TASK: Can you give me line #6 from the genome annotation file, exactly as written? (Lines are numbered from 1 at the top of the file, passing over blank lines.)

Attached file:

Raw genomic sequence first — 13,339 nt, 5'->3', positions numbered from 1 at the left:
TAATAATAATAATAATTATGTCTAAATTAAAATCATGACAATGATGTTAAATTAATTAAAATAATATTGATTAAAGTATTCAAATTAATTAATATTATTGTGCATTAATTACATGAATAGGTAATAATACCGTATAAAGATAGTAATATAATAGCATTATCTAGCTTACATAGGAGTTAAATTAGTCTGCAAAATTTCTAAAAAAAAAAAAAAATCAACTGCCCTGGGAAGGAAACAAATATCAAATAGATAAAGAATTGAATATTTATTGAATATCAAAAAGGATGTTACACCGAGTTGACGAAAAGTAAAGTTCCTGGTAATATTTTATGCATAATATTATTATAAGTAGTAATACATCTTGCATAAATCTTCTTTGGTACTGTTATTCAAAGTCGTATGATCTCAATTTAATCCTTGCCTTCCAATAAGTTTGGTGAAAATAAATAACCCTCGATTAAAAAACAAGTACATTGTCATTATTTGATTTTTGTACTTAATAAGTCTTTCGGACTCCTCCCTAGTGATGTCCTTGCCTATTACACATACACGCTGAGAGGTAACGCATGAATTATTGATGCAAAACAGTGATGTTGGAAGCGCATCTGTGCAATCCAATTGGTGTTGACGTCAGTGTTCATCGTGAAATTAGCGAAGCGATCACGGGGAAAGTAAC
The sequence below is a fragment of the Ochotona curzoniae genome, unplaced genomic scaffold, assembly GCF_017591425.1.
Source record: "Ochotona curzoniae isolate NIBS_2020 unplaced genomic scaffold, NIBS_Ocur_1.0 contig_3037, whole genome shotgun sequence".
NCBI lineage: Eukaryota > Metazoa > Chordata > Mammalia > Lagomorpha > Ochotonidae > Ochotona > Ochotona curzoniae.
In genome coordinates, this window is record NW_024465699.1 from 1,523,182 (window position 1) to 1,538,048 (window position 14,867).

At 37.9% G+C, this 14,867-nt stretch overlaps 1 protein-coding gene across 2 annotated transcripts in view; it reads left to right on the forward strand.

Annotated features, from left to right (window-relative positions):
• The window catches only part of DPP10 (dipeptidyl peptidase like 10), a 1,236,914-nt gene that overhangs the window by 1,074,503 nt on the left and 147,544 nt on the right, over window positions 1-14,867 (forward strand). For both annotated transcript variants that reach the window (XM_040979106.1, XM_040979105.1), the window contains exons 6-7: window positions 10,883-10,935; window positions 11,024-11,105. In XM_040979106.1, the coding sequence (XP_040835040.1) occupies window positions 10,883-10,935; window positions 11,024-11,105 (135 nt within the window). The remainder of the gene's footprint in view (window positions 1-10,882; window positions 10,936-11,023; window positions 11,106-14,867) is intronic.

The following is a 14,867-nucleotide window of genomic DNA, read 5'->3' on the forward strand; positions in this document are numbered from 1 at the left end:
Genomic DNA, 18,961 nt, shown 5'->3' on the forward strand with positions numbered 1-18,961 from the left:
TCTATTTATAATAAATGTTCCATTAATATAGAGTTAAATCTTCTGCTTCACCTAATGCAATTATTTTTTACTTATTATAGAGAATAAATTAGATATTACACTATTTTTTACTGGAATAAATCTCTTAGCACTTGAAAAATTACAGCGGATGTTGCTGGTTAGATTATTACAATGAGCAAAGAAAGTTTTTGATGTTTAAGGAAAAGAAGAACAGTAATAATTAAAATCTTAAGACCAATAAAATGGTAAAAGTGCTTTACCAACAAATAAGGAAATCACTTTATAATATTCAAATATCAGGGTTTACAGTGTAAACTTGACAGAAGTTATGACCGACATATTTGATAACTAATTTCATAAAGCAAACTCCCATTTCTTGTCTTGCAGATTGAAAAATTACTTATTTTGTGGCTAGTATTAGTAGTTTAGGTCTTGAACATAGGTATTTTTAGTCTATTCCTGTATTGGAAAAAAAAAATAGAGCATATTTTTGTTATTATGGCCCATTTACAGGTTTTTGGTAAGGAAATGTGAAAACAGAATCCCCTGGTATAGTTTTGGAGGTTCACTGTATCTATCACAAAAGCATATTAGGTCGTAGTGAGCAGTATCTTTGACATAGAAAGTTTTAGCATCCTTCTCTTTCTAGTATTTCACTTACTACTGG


In genome coordinates, this window is record NW_024465699.1 from 1,523,182 (window position 1) to 1,538,048 (window position 14,867).